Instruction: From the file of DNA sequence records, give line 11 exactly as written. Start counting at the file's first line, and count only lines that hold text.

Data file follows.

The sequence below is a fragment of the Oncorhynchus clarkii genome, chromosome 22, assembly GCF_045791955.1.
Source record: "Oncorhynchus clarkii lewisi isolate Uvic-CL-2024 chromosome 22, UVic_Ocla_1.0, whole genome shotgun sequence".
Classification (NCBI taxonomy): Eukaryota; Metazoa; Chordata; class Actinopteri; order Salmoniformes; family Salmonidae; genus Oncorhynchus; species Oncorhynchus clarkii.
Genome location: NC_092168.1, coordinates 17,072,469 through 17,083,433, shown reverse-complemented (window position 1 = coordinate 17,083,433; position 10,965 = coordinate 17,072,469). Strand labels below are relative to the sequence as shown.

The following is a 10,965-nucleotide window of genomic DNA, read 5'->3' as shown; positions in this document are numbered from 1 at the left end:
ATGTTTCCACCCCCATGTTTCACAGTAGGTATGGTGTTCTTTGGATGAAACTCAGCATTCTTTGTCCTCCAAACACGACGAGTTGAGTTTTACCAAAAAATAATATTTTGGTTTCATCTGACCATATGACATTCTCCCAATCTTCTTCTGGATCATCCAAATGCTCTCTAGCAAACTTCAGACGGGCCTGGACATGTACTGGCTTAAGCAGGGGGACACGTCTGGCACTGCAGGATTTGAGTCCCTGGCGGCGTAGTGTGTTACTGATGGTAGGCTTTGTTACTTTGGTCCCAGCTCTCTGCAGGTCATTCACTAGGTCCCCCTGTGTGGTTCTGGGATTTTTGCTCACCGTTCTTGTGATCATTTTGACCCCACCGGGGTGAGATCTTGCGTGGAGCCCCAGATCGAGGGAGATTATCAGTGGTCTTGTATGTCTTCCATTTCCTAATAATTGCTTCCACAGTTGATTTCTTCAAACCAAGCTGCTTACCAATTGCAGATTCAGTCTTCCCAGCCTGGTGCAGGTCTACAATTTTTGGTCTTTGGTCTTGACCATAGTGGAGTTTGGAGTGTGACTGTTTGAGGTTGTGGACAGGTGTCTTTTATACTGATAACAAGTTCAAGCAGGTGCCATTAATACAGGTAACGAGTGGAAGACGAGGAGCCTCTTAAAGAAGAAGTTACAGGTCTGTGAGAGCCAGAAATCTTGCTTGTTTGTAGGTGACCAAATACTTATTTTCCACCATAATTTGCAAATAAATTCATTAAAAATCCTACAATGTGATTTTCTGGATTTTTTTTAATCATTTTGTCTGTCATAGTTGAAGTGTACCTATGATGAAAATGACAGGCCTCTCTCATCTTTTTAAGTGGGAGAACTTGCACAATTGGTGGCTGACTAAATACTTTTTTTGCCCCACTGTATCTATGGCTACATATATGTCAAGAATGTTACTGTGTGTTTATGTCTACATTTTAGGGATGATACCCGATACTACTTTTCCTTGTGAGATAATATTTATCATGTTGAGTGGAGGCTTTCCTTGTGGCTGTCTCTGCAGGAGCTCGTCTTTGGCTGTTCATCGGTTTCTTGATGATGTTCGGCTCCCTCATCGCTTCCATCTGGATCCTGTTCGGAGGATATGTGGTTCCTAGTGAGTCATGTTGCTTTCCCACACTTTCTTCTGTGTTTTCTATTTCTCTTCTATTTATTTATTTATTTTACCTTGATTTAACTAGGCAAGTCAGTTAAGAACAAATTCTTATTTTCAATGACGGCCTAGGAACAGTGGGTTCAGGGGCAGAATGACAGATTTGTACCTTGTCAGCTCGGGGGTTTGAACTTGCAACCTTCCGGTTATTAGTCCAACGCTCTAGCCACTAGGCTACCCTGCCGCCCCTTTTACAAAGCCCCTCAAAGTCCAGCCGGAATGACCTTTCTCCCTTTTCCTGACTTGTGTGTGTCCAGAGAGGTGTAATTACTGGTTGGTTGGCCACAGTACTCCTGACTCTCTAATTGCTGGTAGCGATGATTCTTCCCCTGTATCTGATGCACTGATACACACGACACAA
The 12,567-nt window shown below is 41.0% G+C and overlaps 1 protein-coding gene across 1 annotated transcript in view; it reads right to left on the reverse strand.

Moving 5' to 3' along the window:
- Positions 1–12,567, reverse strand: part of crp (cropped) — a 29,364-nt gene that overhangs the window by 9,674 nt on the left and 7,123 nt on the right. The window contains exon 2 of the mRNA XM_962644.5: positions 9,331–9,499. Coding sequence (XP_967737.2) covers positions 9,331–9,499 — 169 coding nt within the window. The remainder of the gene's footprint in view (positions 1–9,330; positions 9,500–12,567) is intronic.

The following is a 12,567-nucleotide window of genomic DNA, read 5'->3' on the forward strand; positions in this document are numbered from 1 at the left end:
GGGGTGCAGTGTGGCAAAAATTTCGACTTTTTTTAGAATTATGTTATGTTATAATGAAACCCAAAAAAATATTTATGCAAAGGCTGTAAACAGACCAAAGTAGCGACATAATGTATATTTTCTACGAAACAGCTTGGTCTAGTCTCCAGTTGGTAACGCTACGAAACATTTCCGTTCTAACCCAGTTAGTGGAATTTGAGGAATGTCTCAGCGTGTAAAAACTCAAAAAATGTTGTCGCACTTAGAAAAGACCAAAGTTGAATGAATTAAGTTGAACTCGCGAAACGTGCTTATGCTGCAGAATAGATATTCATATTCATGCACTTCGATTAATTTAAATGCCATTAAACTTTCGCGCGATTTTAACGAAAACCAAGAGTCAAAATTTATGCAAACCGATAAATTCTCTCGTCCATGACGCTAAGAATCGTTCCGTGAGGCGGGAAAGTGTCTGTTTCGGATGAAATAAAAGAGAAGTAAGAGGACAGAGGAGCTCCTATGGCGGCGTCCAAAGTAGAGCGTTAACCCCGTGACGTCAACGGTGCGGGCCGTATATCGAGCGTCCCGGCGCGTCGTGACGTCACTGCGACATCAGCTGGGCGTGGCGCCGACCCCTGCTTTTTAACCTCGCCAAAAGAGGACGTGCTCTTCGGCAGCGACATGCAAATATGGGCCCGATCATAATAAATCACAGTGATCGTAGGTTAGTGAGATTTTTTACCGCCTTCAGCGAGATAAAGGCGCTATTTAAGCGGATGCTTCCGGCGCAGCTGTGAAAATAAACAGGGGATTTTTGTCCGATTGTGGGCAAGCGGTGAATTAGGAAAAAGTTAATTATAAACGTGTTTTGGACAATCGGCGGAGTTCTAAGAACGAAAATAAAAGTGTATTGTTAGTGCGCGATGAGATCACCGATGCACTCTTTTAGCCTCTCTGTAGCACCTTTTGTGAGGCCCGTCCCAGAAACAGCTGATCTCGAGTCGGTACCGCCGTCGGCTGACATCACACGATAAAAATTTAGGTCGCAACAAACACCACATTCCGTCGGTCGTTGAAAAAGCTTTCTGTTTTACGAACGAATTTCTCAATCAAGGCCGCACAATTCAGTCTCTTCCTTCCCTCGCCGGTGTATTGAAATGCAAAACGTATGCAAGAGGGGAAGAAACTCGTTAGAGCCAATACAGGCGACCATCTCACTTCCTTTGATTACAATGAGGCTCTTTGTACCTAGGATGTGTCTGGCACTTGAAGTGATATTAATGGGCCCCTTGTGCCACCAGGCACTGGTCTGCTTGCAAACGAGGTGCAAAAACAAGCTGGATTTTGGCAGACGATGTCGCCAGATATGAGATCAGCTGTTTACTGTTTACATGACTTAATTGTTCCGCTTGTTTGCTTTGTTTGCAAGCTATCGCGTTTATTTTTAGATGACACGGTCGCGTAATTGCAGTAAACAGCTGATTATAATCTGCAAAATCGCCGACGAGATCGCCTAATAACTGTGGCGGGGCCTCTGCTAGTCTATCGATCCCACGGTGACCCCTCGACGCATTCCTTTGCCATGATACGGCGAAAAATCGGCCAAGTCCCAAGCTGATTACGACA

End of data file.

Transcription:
GGGGTGCAGTGTGGCAAAAATTTCGACTTTTTTTAGAATTATGTTATGTTATAATGAAACCCAAAAAAATATTTATGCAAAGGCTGTAAACAGACCAAAGTAGCGACATAATGTATATTTTCTACGAAACAGCTTGGTCTAGTCTCCAGTTGGTAACGCTACGAAACATTTCCGTTCTAACCCAGTTAGTGGAATTTGAGGAATGTCTCAGCGTGTAAAAACTCAAAAAATGTTGTCGCACTTAGAAAAGACCAAAGTTGAATGAATTAAGTTGAACTCGCGAAACGTGCTTATGCTGCAGAATAGATATTCATATTCATGCACTTCGATTAATTTAAATGCCATTAAACTTTCGCGCGATTTTAACGAAAACCAAGAGTCAAAATTTATGCAAACCGATAAATTCTCTCGTCCATGACGCTAAGAATCGTTCCGTGAGGCGGGAAAGTGTCTGTTTCGGATGAAATAAAAGAGAAGTAAGAGGACAGAGGAGCTCCTATGGCGGCGTCCAAAGTAGAGCGTTAACCCCGTGACGTCAACGGTGCGGGCCGTATATCGAGCGTCCCGGCGCGTCGTGACGTCACTGCGACATCAGCTGGGCGTGGCGCCGACCCCTGCTTTTTAACCTCGCCAAAAGAGGACGTGCTCTTCGGCAGCGACATGCAAATATGGGCCCGATCATAATAAATCACAGTGATCGTAGGTTAGTGAGATTTTTTACCGCCTTCAGCGAGATAAAGGCGCTATTTAAGCGGATGCTTCCGGCGCAGCTGTGAAAATAAACAGGGGATTTTTGTCCGATTGTGGGCAAGCGGTGAATTAGGAAAAAGTTAATTATAAACGTGTTTTGGACAATCGGCGGAGTTCTAAGAACGAAAATAAAAGTGTATTGTTAGTGCGCGATGAGATCACCGATGCACTCTTTTAGCCTCTCTGTAGCACCTTTTGTGAGGCCCGTCCCAGAAACAGCTGATCTCGAGTCGGTACCGCCGTCGGCTGACATCACACGATAAAAATTTAGGTCGCAACAAACACCACATTCCGTCGGTCGTTGAAAAAGCTTTCTGTTTTACGAACGAATTTCTCAATCAAGGCCGCACAATTCAGTCTCTTCCTTCCCTCGCCGGTGTATTGAAATGCAAAACGTATGCAAGAGGGGAAGAAACTCGTTAGAGCCAATACAGGCGACCATCTCACTTCCTTTGATTACAATGAGGCTCTTTGTACCTAGGATGTGTCTGGCACTTGAAGTGATATTAATGGGCCCCTTGTGCCACCAGGCACTGGTCTGCTTGCAAACGAGGTGCAAAAACAAGCTGGATTTTGGCAGACGATGTCGCCAGATATGAGATCAGCTGTTTACTGTTTACATGACTTAATTGTTCCGCTTGTTTGCTTTGTTTGCAAGCTATCGCGTTTATTTTTAGATGACACGGTCGCGTAATTGCAGTAAACAGCTGATTATAATCTGCAAAATCGCCGACGAGATCGCCTAATAACTGTGGCGGGGCCTCTGCTAGTCTATCGATCCCACGGTGACCCCTCGACGCATTCCTTTGCCATGATACGGCGAAAAATCGGCCAAGTCCCAAGCTGATTACGACA